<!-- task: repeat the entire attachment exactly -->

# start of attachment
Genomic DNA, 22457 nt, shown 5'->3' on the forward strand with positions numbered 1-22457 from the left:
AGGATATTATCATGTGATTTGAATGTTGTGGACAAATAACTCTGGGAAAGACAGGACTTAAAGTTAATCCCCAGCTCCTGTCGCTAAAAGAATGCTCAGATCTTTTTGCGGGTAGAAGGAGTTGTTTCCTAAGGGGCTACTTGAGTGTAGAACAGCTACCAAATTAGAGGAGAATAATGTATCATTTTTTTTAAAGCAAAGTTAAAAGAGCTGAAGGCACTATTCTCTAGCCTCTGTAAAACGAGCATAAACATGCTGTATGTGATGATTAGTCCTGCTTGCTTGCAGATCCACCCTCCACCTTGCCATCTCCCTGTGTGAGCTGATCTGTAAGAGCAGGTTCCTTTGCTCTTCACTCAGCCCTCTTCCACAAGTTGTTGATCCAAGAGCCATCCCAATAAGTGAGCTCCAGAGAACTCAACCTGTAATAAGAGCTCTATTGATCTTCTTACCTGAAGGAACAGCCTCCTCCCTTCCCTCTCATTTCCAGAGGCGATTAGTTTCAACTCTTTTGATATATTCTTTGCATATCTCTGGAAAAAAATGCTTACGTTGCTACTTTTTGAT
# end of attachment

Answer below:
Genomic DNA, 22457 nt, shown 5'->3' on the forward strand with positions numbered 1-22457 from the left:
AGGATATTATCATGTGATTTGAATGTTGTGGACAAATAACTCTGGGAAAGACAGGACTTAAAGTTAATCCCCAGCTCCTGTCGCTAAAAGAATGCTCAGATCTTTTTGCGGGTAGAAGGAGTTGTTTCCTAAGGGGCTACTTGAGTGTAGAACAGCTACCAAATTAGAGGAGAATAATGTATCATTTTTTTTAAAGCAAAGTTAAAAGAGCTGAAGGCACTATTCTCTAGCCTCTGTAAAACGAGCATAAACATGCTGTATGTGATGATTAGTCCTGCTTGCTTGCAGATCCACCCTCCACCTTGCCATCTCCCTGTGTGAGCTGATCTGTAAGAGCAGGTTCCTTTGCTCTTCACTCAGCCCTCTTCCACAAGTTGTTGATCCAAGAGCCATCCCAATAAGTGAGCTCCAGAGAACTCAACCTGTAATAAGAGCTCTATTGATCTTCTTACCTGAAGGAACAGCCTCCTCCCTTCCCTCTCATTTCCAGAGGCGATTAGTTTCAACTCTTTTGATATATTCTTTGCATATCTCTGGAAAAAAATGCTTACGTTGCTACTTTTTGAT